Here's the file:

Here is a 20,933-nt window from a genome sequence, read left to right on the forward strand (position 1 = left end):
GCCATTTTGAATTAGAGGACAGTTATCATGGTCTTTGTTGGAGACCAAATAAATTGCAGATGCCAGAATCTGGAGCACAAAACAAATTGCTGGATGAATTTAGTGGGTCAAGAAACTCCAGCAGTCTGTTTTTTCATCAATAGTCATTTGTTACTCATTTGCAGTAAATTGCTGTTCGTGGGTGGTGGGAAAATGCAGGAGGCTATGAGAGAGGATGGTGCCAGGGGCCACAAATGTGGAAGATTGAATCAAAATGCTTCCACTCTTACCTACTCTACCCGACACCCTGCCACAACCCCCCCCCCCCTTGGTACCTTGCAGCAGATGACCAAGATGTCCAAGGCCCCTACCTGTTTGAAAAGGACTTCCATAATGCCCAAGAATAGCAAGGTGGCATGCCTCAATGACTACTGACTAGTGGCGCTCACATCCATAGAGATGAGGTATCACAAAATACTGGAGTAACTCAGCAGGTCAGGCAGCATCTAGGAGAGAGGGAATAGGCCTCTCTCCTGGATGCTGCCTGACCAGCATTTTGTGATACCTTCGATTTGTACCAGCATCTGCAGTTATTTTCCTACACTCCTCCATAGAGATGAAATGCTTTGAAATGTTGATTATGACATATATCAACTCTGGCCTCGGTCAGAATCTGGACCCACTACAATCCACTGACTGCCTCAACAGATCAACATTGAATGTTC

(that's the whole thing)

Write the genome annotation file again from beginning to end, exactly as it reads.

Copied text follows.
Here is a 20,933-nt window from a genome sequence, read left to right on the forward strand (position 1 = left end):
GCCATTTTGAATTAGAGGACAGTTATCATGGTCTTTGTTGGAGACCAAATAAATTGCAGATGCCAGAATCTGGAGCACAAAACAAATTGCTGGATGAATTTAGTGGGTCAAGAAACTCCAGCAGTCTGTTTTTTCATCAATAGTCATTTGTTACTCATTTGCAGTAAATTGCTGTTCGTGGGTGGTGGGAAAATGCAGGAGGCTATGAGAGAGGATGGTGCCAGGGGCCACAAATGTGGAAGATTGAATCAAAATGCTTCCACTCTTACCTACTCTACCCGACACCCTGCCACAACCCCCCCCCCCCTTGGTACCTTGCAGCAGATGACCAAGATGTCCAAGGCCCCTACCTGTTTGAAAAGGACTTCCATAATGCCCAAGAATAGCAAGGTGGCATGCCTCAATGACTACTGACTAGTGGCGCTCACATCCATAGAGATGAGGTATCACAAAATACTGGAGTAACTCAGCAGGTCAGGCAGCATCTAGGAGAGAGGGAATAGGCCTCTCTCCTGGATGCTGCCTGACCAGCATTTTGTGATACCTTCGATTTGTACCAGCATCTGCAGTTATTTTCCTACACTCCTCCATAGAGATGAAATGCTTTGAAATGTTGATTATGACATATATCAACTCTGGCCTCGGTCAGAATCTGGACCCACTACAATCCACTGACTGCCTCAACAGATCAACATTGAATGTTC